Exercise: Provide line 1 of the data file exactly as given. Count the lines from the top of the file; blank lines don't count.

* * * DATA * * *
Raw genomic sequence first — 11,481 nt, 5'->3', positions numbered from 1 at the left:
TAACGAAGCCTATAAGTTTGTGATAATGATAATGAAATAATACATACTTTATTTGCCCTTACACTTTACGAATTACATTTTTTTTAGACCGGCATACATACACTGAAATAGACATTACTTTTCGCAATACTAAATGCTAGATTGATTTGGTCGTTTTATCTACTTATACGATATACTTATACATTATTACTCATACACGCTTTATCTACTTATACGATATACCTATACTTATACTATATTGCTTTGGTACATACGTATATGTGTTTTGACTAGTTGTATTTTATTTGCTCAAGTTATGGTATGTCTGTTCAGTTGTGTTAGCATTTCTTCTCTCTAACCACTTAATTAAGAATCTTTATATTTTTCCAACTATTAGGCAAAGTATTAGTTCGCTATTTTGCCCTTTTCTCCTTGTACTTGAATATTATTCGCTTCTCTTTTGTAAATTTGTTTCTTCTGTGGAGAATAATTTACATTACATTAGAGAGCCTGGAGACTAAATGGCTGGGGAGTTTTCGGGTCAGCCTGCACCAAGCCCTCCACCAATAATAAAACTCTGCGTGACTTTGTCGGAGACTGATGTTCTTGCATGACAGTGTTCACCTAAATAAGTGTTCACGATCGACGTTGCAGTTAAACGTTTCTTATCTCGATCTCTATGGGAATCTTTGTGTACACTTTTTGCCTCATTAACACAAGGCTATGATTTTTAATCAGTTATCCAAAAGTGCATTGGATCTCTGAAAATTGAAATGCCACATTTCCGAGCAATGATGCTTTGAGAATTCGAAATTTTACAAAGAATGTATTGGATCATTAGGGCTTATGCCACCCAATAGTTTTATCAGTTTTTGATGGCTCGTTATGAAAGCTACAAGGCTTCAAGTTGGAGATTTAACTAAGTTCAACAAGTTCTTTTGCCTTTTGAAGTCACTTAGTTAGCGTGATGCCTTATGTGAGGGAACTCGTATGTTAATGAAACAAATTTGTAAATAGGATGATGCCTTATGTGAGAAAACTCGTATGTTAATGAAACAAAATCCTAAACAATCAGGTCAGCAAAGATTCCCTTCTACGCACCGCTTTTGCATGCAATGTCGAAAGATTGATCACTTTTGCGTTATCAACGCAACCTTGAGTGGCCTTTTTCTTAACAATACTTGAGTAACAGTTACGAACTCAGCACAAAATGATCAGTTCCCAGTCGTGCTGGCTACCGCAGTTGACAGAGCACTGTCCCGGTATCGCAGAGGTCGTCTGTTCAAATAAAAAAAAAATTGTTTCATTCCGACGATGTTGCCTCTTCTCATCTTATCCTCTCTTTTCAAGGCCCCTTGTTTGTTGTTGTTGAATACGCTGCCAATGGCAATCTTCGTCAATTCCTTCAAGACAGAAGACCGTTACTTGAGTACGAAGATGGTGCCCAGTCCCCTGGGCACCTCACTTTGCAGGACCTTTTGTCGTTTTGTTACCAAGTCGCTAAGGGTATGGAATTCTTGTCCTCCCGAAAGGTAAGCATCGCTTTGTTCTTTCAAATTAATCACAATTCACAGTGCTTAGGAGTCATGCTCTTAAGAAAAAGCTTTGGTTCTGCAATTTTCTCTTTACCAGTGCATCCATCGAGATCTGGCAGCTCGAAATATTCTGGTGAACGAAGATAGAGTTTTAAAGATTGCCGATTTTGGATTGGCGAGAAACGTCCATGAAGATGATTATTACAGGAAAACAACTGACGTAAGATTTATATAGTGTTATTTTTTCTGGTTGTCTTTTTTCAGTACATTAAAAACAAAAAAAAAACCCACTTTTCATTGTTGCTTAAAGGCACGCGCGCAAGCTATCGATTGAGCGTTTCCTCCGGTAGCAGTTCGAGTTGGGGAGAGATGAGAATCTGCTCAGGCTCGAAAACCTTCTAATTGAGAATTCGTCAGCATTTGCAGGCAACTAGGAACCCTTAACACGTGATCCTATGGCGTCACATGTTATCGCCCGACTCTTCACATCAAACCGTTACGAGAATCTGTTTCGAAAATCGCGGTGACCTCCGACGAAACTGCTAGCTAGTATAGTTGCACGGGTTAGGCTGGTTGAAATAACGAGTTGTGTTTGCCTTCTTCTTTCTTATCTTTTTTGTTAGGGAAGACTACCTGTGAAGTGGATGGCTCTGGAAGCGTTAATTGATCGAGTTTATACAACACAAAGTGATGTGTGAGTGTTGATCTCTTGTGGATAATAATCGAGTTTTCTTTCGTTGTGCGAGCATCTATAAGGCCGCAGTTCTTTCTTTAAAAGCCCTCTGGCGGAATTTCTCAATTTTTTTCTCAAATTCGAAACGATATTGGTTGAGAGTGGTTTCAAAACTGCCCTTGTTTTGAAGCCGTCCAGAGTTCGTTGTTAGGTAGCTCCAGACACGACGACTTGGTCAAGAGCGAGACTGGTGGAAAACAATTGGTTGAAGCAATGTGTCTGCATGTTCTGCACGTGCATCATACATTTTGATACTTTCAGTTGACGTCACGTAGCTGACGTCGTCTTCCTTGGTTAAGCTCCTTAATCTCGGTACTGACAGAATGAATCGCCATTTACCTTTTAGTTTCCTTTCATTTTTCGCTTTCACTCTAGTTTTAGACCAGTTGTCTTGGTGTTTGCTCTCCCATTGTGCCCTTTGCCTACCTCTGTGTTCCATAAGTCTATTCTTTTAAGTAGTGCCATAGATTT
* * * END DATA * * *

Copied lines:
Raw genomic sequence first — 11,481 nt, 5'->3', positions numbered from 1 at the left: